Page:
Students ponder restoration aspects in an arid landscape devoid of plant cover

Restoration, according to the Society for Ecological Restoration, is the process of assisting the recovery of an ecosystem that has been degraded, damaged or destroyed.

Project lead: ASSET Research, Prof James Blignaut

Who’s involved?: James Blignaut, Martin de Wit, Sue Milton, Karen Esler, David le Maitre, Steve Mitchell, and Doug Crookes

Project description: Ecological restoration, the process of assisting the recovery of ecosystems that have been “degraded, damaged, or destroyed” (SER, 2004), is now internationally recognised as a key priority, alongside conservation initiatives*, in the quest for sustainable social-ecological systems.  The science and practice of restoration has progressed at a significant pace over the past few decades, but substantial challenges remain particularly with respect to scaling-up and financing of large scale initiatives.  In South Africa, politically driven social grants and legislative drivers (amongst others) have resulted in a range of restoration initiatives, providing fertile ground for a meta-analysis of the ecological, hydrological, and economic impacts of restoration across a range of contrasting sites and contexts.  By conducting this meta-analysis (the first of its kind), we were able to ask the question: can markets (i.e. systems for valuation and payment) provide support for ecological restoration, and if so, under what conditions?   Our strategy was to partner multi-disciplinary teams of students who worked collaboratively and considered eight case studies.  Student-supervisor teams assessed the impact of ecological restoration on a suite of ecosystem goods and services and on the economy though improved returns on the restored land, enhanced income and job creation.  These data were then distilled by a PhD student into a systems dynamic model that allowed the team to conceptualise a risk/return economic decision-making framework which could be used to provide support for restoration.  While we acknowledge monetary value and markets are not the only decision-making drivers for restoration and that it is not always possible to derive meaningful monetary values for certain ecosystem services, we were able to identify the conditions under which markets could potentially leverage funding for  restoration though a system of payments for ecological goods and services.  By conducting our research in a multi-disciplinary, team-based and collaborative way, we not only developed an evidence-based approach to integrating economic evaluation and ecosystem dynamics, but we have inspired a new generation of students primed to tackle the challenging problems of ecological restoration.  This study was FUNDED through ASSET research by the Water Research Commission (Project K5/1803) with support from the Working for Water programme.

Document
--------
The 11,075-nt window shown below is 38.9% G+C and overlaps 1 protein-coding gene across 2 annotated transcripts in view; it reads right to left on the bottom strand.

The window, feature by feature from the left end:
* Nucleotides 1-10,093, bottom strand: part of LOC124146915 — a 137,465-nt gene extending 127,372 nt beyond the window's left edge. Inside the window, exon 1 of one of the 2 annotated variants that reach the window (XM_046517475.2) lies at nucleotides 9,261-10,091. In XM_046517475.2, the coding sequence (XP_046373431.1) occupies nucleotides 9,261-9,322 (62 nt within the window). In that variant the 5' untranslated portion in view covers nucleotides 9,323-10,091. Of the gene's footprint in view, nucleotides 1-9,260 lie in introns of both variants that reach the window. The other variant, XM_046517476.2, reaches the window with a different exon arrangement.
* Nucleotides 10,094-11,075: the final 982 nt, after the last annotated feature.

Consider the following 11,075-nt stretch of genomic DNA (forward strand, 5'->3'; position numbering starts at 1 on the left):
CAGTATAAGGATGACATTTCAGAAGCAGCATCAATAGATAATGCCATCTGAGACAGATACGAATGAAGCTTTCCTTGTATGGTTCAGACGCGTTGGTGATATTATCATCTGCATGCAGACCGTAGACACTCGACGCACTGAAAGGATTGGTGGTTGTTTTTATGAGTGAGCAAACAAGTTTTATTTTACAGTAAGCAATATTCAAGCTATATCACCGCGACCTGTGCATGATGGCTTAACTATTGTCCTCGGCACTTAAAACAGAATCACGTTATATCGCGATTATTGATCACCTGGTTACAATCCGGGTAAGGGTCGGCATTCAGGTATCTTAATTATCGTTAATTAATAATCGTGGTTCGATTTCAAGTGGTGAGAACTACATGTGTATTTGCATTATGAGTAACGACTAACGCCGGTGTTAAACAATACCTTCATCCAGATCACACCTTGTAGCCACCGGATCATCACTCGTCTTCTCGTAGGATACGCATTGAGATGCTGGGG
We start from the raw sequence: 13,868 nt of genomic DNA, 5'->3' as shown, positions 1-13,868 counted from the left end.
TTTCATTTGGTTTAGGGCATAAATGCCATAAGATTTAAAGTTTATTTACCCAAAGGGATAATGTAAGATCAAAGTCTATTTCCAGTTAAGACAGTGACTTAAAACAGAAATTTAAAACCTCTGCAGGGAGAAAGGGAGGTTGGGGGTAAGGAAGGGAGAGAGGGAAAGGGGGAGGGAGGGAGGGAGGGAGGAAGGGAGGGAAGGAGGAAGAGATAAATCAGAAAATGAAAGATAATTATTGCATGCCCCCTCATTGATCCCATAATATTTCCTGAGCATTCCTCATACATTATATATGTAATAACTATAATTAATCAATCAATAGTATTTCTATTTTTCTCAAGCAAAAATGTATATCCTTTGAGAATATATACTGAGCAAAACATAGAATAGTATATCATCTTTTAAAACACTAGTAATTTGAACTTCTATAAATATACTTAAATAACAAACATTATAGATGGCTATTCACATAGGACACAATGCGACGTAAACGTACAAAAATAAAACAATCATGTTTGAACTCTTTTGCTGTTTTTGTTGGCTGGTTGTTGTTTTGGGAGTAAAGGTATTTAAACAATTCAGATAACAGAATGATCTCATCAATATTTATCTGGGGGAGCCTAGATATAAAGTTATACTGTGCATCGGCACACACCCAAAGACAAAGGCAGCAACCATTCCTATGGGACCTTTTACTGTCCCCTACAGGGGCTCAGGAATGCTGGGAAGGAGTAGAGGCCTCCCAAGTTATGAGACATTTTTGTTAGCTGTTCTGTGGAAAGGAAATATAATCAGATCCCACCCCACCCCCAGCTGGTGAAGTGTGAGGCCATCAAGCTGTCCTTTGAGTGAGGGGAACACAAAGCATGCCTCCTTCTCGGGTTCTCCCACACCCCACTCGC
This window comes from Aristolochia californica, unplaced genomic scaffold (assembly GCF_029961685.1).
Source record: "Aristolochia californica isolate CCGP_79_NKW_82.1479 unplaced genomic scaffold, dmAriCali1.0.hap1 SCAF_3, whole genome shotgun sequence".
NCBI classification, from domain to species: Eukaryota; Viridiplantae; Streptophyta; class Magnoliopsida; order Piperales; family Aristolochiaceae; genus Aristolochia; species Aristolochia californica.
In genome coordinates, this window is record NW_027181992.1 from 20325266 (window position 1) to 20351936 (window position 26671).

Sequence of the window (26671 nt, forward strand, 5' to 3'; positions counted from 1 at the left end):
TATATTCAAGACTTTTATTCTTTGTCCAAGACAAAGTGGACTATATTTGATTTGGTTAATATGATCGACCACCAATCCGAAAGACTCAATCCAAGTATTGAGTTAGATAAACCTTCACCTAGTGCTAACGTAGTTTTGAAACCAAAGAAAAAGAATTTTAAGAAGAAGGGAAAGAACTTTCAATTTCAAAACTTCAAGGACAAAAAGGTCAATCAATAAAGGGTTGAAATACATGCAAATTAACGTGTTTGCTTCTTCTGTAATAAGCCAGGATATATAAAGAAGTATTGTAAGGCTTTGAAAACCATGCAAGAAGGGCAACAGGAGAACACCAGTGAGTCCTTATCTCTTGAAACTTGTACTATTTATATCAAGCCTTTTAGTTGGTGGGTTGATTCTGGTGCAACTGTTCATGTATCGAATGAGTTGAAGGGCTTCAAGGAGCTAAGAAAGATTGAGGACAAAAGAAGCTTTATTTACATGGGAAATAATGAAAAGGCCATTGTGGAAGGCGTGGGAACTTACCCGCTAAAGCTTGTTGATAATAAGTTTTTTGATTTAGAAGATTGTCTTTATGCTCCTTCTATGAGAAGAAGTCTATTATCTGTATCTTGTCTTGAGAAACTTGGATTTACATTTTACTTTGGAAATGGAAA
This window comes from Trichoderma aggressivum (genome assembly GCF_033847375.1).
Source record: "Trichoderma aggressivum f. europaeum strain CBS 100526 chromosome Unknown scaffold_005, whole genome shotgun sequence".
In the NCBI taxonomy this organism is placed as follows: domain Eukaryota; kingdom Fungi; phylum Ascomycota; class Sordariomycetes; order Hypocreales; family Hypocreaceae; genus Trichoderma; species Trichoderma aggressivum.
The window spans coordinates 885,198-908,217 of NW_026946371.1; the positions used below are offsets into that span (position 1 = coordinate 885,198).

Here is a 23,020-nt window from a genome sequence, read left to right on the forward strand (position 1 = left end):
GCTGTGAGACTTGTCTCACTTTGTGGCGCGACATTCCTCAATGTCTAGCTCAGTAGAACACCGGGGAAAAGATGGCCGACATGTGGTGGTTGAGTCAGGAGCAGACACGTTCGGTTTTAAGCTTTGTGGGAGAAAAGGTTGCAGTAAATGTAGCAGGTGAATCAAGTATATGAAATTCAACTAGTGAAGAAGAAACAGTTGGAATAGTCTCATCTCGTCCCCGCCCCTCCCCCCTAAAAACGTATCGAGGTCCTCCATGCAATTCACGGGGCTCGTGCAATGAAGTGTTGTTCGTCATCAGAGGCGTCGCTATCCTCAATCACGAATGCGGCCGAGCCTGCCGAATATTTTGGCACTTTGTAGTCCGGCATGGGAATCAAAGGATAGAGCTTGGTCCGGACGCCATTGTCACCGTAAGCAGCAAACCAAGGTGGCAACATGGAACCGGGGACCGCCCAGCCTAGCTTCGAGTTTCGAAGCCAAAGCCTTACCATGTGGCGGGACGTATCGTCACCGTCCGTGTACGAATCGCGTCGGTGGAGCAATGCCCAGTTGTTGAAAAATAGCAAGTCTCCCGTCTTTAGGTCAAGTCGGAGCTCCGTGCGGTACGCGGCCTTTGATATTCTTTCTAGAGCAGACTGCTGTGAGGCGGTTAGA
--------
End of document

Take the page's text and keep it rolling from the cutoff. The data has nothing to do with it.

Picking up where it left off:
* the old adage, ‘prevention is better than cure’ applies!

Selected research papers from the project include:

Aronson, J., Blignaut, J.N., Milton, S.J., Le Maitre, D.N., Esler, K.J., Limouzin, A, Fontaine, C, de Wit, M.P., Mugido, W., Prinsloo, P., van der Elst, L., Lederer, N (2010) Are Socioeconomic Benefits of Restoration Adequately Quantified? A Meta-analysis of Recent Papers (2000–2008) in Restoration Ecology and 12 Other Scientific Journals. Restoration Ecology 18:143-154.

Blignaut, J., Esler, K.J., de Wit, M.P., Le Maitre, D., Milton, S.J., Aronson, J. (2013) Establishing the links between economic development and the restoration of natural capital Current Opinion in Environmental Sustainability, 5:94-101

Crookes, D.J., Blignaut, J.N., de Wit, .P., Esler, K.J., Le Maitre, D.C., Milton, S.J., Mitchell, S.A., Cloete, J., de Abreu, P., Fourie (nee Vlok), H., Gull, K., Marx, D., Mugido, W., Ndhlovu, T., Nowell, M., Pauw, M., Rebelo, A. (2013) System dynamic modeling to assess economic viability and risk trade-offs for ecological restoration in South Africa. Journal of Environmental Management 120:138-147.